“It’s more in that wheelhouse than 12 Years a Slave, because he’s a man of action,” Fuqua said. “He takes his destiny in his own hands and he does something about it. For me, there has always been this thing about most films I’ve seen about slaves. It always involves being saved by someone else, as opposed to…how I feel about it, is he would do everything possible to escape, to be free and then to get back to his family. I haven’t seen this film, this character, before. Will Smith is perfect for it. He has all the qualities to do it. He’s at a place in his life where, we know Will’s charming and a talented actor and that he’s physical and we’ve seen him go really deep in other films. When I sat down with Will, we both talked about taking our skill sets to another level for this one, and giving ourselves completely to it in an honest and fair, true way. An actor’s portrayal as close as the film could get to this world. For me, it probably going to be one of the most important films I will make, in my life. That’s how I really feel about it. It sticks with me, I think about it all the time. I’ve been quietly watching the news to see what is going on in the world. I watch, before I speak on a lot of these things. The best weapon I have, and those in our business have, is our art form. We get a chance to entertain, enlighten and educate through our art form. This one says it all. It should be timeless, a film that is more appropriate today than ever before and necessary.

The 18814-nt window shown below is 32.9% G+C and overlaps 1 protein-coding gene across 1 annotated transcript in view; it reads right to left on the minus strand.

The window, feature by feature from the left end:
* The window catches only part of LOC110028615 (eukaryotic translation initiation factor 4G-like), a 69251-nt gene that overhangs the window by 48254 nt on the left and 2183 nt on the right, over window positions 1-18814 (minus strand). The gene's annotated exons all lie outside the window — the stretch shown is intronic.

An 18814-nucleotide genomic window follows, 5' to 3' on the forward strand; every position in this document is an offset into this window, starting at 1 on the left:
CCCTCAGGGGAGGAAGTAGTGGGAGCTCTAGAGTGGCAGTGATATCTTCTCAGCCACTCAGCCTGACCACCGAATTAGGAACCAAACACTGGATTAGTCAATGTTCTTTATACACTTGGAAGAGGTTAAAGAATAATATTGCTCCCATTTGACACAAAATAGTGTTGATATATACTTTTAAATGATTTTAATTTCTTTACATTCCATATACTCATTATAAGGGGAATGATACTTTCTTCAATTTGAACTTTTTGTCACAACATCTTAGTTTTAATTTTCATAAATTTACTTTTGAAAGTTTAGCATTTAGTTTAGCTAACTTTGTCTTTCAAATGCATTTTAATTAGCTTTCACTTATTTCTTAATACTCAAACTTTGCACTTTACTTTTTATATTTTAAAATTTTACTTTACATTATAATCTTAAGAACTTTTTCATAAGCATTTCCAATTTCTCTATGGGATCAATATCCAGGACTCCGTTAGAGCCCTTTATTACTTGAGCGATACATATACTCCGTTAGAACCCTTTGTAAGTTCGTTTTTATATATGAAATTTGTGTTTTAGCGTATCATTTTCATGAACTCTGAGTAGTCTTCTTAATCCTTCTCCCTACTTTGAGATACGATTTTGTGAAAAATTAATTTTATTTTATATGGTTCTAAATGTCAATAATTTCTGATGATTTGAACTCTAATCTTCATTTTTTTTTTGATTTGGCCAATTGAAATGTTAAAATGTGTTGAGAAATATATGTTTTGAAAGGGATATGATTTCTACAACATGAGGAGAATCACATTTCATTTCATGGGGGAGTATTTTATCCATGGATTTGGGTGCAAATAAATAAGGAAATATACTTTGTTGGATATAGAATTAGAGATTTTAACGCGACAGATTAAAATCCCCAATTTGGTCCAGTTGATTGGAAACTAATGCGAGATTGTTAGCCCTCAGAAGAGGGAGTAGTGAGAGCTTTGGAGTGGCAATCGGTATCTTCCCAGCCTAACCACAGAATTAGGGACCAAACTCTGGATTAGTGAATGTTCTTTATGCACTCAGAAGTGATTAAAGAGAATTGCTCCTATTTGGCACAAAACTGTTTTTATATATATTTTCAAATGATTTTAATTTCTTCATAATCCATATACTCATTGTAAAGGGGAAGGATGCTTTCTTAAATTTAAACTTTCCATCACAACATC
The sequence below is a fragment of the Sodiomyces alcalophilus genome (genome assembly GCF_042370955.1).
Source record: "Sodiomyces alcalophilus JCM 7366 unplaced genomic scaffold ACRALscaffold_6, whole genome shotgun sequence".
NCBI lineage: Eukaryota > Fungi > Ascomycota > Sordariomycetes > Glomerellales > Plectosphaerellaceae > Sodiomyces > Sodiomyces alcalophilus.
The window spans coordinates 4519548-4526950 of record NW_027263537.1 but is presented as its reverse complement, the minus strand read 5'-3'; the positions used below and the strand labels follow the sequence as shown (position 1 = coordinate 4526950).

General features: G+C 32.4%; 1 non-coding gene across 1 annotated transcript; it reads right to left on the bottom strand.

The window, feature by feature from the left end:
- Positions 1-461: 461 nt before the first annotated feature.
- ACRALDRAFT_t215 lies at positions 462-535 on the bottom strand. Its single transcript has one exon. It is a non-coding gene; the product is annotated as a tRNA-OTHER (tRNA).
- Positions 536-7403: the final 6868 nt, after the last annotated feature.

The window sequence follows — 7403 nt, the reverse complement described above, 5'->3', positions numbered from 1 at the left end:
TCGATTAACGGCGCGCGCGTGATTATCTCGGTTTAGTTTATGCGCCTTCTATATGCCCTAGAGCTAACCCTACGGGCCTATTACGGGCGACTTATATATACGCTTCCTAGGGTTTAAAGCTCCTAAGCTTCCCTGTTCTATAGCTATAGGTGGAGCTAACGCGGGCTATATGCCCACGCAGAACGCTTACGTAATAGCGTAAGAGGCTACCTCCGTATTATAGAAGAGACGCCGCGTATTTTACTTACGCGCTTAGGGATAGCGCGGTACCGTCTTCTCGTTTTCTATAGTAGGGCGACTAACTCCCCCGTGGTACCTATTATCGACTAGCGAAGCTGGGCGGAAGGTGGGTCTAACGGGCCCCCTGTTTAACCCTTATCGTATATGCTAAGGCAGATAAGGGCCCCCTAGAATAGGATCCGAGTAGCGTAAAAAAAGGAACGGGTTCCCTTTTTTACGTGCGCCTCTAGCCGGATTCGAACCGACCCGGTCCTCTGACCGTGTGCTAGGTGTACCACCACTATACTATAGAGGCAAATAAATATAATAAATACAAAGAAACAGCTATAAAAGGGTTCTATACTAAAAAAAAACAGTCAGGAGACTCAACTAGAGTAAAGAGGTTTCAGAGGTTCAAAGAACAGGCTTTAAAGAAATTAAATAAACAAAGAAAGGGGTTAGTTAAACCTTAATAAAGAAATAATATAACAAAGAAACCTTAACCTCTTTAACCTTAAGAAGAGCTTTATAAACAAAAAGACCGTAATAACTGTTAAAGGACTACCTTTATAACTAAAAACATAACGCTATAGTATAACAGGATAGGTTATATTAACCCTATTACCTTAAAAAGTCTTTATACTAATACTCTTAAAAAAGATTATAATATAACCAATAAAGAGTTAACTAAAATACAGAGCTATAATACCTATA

“He’s not being portrayed as just a victim, which always bothered me,” Fuqua said “The only time I saw a film that showed a taste of what I always felt should be seen more, is Roots. The character, Kunta Kinte, they cut his foot off to stop him from trying to escape. I always wanted to make a movie where you see those characters that fought back and did what they had to do, for freedom. Not for revenge, but freedom.